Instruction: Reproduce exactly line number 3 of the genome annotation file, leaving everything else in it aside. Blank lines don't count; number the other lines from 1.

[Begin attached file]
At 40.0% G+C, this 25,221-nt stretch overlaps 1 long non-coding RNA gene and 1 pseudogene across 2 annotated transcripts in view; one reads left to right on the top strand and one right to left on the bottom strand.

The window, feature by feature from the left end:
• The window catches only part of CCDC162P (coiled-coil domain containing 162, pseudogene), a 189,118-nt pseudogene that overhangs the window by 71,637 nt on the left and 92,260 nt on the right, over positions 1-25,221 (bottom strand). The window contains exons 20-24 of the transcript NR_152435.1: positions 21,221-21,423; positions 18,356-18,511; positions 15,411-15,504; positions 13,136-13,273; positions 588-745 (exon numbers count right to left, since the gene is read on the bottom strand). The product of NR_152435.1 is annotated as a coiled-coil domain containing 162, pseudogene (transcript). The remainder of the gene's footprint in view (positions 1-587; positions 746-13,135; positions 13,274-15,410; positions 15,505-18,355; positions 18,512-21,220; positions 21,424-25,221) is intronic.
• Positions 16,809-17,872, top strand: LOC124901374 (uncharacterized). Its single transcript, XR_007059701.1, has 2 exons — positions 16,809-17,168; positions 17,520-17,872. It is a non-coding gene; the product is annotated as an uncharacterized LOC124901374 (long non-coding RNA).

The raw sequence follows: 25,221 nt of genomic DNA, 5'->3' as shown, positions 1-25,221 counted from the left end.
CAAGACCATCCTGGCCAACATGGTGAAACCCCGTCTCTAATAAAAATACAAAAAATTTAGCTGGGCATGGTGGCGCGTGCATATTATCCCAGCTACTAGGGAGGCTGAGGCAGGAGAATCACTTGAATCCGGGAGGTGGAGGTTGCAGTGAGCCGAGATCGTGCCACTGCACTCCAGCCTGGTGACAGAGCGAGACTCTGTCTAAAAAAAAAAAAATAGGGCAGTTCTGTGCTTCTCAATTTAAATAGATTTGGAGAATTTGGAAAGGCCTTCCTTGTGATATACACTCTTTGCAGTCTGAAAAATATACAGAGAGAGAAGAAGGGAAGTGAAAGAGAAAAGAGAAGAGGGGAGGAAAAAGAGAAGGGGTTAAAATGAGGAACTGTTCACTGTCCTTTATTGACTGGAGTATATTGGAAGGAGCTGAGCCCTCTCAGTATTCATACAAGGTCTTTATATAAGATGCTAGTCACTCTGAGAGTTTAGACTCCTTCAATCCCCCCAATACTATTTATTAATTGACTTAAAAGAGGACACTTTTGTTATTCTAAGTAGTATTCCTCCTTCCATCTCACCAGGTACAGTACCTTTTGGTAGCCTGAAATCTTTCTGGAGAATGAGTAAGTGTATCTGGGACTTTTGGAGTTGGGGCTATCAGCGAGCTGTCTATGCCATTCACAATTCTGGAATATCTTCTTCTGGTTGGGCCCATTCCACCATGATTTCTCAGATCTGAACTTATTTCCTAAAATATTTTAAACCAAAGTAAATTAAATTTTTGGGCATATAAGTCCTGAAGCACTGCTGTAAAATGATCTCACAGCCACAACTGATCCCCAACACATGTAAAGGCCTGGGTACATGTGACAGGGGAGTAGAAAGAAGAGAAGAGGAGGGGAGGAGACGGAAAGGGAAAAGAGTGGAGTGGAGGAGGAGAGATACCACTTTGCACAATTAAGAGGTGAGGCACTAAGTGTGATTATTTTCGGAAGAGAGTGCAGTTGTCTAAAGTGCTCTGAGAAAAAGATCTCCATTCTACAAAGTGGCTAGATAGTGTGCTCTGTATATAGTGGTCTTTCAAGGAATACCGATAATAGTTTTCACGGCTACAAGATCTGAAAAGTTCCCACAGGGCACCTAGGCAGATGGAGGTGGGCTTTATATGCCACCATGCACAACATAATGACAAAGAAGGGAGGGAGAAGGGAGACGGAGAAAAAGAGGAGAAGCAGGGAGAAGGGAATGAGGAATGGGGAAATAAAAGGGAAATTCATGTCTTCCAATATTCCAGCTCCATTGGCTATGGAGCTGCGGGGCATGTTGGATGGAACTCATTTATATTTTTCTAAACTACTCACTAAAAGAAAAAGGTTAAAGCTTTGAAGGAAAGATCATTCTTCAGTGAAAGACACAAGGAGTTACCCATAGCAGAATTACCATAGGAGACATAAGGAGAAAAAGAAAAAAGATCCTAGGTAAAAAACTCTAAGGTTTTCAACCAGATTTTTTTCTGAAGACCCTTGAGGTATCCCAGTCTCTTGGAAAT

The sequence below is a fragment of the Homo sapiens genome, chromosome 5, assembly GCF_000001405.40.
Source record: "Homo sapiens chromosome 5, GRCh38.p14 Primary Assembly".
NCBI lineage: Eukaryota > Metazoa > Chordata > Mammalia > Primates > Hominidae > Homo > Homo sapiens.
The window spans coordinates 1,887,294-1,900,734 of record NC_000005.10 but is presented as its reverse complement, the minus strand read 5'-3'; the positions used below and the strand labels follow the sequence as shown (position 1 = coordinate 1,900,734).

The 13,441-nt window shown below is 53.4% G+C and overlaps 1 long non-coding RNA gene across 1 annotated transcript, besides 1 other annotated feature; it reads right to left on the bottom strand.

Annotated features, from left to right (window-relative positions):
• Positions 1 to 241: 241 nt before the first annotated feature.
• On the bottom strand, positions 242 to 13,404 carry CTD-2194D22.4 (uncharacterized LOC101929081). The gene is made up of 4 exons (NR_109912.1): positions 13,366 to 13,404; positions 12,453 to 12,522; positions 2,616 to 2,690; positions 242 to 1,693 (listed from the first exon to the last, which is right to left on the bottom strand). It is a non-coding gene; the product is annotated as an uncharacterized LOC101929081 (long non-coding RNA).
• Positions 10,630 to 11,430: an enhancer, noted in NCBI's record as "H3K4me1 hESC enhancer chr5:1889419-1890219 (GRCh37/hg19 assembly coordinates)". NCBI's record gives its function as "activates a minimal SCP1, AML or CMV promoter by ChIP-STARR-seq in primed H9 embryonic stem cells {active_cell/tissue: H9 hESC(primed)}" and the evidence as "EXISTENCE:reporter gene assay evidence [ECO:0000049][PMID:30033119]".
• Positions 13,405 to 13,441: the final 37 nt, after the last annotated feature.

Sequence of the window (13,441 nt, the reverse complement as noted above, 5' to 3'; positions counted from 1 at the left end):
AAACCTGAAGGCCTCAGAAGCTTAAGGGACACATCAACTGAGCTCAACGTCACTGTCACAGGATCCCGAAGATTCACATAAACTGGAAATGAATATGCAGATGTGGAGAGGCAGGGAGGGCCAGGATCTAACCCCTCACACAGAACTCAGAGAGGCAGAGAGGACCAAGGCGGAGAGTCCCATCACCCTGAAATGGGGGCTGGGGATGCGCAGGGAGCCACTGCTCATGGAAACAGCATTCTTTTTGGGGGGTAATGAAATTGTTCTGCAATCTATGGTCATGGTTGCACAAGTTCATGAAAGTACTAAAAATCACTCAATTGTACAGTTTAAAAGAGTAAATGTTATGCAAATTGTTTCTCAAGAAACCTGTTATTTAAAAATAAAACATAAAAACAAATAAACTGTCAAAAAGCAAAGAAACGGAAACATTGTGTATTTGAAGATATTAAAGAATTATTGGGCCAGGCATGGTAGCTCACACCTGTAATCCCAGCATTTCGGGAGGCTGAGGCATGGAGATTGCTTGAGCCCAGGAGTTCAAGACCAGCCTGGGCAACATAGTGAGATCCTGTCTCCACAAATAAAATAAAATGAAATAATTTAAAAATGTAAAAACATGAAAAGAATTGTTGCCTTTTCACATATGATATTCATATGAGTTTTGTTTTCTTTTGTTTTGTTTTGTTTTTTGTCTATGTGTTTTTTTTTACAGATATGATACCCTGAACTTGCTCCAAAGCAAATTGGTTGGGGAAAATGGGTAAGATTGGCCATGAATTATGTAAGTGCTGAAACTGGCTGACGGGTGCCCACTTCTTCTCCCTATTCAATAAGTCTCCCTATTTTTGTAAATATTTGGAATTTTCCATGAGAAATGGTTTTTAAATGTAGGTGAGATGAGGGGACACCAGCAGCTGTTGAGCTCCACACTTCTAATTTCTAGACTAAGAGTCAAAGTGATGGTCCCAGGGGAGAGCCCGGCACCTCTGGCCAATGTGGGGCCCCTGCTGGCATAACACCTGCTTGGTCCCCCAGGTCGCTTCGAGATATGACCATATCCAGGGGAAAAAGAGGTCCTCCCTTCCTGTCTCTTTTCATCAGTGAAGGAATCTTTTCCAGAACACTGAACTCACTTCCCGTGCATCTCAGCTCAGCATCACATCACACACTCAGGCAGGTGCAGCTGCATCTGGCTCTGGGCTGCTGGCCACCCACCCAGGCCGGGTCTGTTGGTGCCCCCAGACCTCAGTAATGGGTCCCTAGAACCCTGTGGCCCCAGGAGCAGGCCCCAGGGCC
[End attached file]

• The window catches only part of CCDC162P (coiled-coil domain containing 162, pseudogene), a 189,118-nt pseudogene that overhangs the window by 71,637 nt on the left and 92,260 nt on the right, over positions 1-25,221 (bottom strand). The window contains exons 20-24 of the transcript NR_152435.1: positions 21,221-21,423; positions 18,356-18,511; positions 15,411-15,504; positions 13,136-13,273; positions 588-745 (exon numbers count right to left, since the gene is read on the bottom strand). The product of NR_152435.1 is annotated as a coiled-coil domain containing 162, pseudogene (transcript). The remainder of the gene's footprint in view (positions 1-587; positions 746-13,135; positions 13,274-15,410; positions 15,505-18,355; positions 18,512-21,220; positions 21,424-25,221) is intronic.